Mystic Writer

Peeking out to see if there is a real world out there...

Friday, January 28, 2005

Dark wandering



About an hours drive south there is a park that is always empty and I knew I would be able to roam for miles in solitude. Intellectually I knew it would be a good choice for my full moon hike, but unfortunately as I was driving to the park last night I felt a tugging toward a more remote ravine. I resisted the urge, reasoning that exploring a deep, little known ravine in the dark with large amounts of snow on the ground was verging on insane.

I was about a mile from the turn to the park when my cell phone rang. My little boy was calling to laugh with me. I happily giggled with him until he abruptly said "Beep!", beeped a phone button, and hung up.

I laughed a bit longer then realized I had missed my turn and was heading for the ravine. I reflected on how I'd found it - when my little boy was an infant he would nap most of the time and I would take him in the car for long drives while I explored the countryside. When he would wake up I would take him for a walk wherever we happened to be.

He roused one day as we were driving in the flatland and I found a stand of trees optimistically labeled 'State Forest'. I carried my son in amongst the trees and did a little exploring and found the ravine. I looked down into it but it was too steep to descend. This spring I had come back when everything was in bloom and gone for a hike but couldn't see anything but leaves and bushes.

Back in the present the sun set over the crazily carved snow, dipping below the horizon with just the faintest touch of red. I knew the night would be clear and cold and when I arrived at the ravine it was full dark. I walked the edge of the roadside snowbank until I could see the depression of some old footprints, then stepped into the snow.

In the woods the trail was invisible but I could sense a different texture with my boots where someone had walked before. The footing was masked and I felt my way with poles and the touch of my feet. The hidden footprints headed to the ravine and then curved to skirt the edge, thankfully far enough back that I didn't need to worry about cornices.

The footsteps turned downwards and followed a break in the cliff for a steep descent. The snow had drifted deeper in places and at times I slid in a small avalanche of powder. At the bottom the trail led to the river and I saw to my dismay that there was a mishmash of flood torn trees square in the middle of the only way to cross.

I had serious misgivings but didn't want to end my hike so quickly so I carefully started climbing and threading my way through the ice coated trees. The snow hid everything and underneath me I could hear the water rushing. As I slowly worked my way through the tangle my fear grew that I would slip and snap a leg or drop into the river and be pinned underwater by branches.

At last I reached the final tree and I used my pole to probe the unseen ground. It felt firm and I stepped off. With a deep breath I looked up and was astounded at how bright the stars were. Orion was decorated with millions of stars. The Milky Way sprayed itself across the center of the sky and the Big Dipper hung vertical. The seven stars of the Pleides were easily visible amidst the backdrop of a myriad of others. I lost myself in wonder for a long while till the hoot of an owl brought me back.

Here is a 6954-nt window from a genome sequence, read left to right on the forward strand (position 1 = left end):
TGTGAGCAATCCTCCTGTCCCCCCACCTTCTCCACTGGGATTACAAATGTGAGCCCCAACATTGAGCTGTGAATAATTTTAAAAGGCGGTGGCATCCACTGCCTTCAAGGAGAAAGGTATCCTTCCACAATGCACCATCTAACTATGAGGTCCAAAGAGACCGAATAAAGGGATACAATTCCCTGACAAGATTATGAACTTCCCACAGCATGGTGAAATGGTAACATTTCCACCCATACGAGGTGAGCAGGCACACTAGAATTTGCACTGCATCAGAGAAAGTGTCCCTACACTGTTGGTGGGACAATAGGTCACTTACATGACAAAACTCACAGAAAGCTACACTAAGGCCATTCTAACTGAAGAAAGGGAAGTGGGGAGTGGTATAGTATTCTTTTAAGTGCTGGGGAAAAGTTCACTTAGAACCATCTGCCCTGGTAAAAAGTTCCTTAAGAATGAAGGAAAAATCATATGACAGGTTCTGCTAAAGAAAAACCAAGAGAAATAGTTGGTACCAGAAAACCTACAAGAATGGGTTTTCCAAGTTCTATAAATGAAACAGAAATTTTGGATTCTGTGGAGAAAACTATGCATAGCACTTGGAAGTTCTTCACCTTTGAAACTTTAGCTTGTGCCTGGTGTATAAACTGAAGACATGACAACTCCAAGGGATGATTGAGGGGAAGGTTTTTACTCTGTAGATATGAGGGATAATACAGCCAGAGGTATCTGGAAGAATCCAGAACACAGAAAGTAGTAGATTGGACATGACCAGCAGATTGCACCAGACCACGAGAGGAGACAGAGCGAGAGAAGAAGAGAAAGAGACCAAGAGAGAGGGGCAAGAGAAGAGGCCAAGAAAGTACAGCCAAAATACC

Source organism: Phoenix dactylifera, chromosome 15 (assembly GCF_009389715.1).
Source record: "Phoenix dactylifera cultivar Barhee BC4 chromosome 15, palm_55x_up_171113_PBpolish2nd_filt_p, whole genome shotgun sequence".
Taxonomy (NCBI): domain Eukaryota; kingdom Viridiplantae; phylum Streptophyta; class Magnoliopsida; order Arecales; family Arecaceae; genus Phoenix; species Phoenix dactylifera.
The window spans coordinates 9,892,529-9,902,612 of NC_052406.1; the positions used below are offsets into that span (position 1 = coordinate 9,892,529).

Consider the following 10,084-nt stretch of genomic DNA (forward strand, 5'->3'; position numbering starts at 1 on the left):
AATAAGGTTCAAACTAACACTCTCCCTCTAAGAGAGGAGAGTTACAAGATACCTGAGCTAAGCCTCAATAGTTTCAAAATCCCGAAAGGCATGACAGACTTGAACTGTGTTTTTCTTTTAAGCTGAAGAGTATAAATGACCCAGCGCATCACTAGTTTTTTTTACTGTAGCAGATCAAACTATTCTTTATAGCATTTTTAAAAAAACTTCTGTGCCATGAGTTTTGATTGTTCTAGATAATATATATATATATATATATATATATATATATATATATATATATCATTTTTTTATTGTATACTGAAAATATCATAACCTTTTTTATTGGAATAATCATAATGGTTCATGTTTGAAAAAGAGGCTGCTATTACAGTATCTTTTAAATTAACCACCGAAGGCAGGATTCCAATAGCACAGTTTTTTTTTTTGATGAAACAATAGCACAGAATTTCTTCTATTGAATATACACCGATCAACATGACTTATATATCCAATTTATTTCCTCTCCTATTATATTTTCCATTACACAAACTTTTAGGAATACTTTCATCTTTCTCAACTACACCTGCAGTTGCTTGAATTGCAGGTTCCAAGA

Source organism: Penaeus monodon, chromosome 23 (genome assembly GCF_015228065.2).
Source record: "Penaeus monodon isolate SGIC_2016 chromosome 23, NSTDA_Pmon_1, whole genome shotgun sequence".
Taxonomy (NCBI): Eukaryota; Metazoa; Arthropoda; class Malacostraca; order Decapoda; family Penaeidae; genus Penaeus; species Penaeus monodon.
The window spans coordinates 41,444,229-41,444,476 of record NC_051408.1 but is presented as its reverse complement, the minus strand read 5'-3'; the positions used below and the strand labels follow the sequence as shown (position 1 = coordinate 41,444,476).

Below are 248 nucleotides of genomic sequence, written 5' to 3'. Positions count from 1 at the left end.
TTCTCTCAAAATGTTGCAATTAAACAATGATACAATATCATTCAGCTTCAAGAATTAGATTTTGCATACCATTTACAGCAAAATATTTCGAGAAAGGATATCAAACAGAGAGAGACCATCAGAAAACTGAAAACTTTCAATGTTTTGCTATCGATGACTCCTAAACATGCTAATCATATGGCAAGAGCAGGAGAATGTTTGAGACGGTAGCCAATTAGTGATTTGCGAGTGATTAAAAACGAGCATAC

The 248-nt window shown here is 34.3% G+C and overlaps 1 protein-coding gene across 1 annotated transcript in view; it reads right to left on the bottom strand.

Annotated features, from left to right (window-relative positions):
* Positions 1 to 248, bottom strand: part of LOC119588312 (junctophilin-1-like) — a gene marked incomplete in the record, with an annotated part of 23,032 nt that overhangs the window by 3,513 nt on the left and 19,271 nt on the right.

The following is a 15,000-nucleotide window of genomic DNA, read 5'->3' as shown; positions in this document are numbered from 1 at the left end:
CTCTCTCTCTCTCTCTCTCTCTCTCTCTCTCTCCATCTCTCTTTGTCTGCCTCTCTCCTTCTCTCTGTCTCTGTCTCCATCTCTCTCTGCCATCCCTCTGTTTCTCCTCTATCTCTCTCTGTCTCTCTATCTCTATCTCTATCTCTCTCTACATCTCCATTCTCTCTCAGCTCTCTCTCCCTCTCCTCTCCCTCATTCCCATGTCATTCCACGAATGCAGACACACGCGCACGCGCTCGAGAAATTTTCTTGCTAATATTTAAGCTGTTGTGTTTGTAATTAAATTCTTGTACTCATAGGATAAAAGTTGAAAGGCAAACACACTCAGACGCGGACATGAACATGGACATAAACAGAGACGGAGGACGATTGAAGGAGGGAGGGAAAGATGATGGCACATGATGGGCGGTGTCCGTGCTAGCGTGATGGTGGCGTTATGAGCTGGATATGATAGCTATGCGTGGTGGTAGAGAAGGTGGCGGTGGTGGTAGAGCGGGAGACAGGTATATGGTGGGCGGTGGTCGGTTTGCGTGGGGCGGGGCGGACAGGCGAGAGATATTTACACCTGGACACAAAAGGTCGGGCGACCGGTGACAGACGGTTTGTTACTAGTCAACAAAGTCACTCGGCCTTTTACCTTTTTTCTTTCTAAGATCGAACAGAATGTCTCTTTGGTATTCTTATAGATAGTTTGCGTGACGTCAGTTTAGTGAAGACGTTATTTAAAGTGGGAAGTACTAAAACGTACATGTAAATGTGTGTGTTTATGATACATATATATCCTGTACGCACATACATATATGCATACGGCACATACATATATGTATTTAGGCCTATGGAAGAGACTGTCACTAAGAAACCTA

The trail followed a bottomland for a ways then ascended the cliff - my cold congested chest made plowing through the snow doubly hard and I felt relieved when I made it to the top. The valley spread out below me, dimly seen cliffs crowned by frozen waves of snow, the trees tracing black lines against the star filled sky. The only sound was the rustle of branches in the light breeze.

I slowly started moving again and realized I was following the path of my earlier spring hike. Rememberances of that nettle strewn and mosquito filled day made me appreciate the winter a little more, and I walked in revererie for a while.

I turned a corner and stopped, my vision suddenly overlayed with bushes covered with bluebells. I had turned this same corner last spring and seen the bluebells and simultaneously had the first of my moments of connection with TB. It was as if she were right beside me, sharing the wonderful scene. For a brief second I hoped for a connection this time, but it was not to be. I descended again into the ravine and everything was tinged with thoughts of her.

The path curved to follow the river between the cliffs, and I was starting to struggle with exhaustion. The snow was smooth as it filled depressions and hid fallen trees, and each step sucked a little more energy. Ahead the rivers path flowed directly against the cliff and I was forced to pick my way across the water on ice coated boulders.

I ascended the cliff through deep unconsolidated snow, moving slowly and deliberately. The moon rose up over the trees and I was finally able to see my footing and I picked up speed for the last mile of my hike.

I entered a small moonlit filled meadow and spotted my car at the far end. The meadow had blown clear and I knew it would be a short easy walk to my car. I thought about the drive home in my fever sweat soaked clothes, thought about the fresh shirt and jeans back in my car.

I looked round the meadow, entranced by the pearl glow, then stripped off all my clothes. My body steamed in the well below freezing air and I stood for an endless moment of joy clothed only in moonlight.

I sang praises to my car heater on the way home.


2 Comments:

  • At 4:48 AM, Blogger Nicky said…

    Hey Mystic
    Have you ever written any novels? You should. You are an extremely talented writer. Your blog has become a regular read for me.

    All the best.

     
  • At 9:55 AM, Blogger David said…

    nicky is right, about the talent

     

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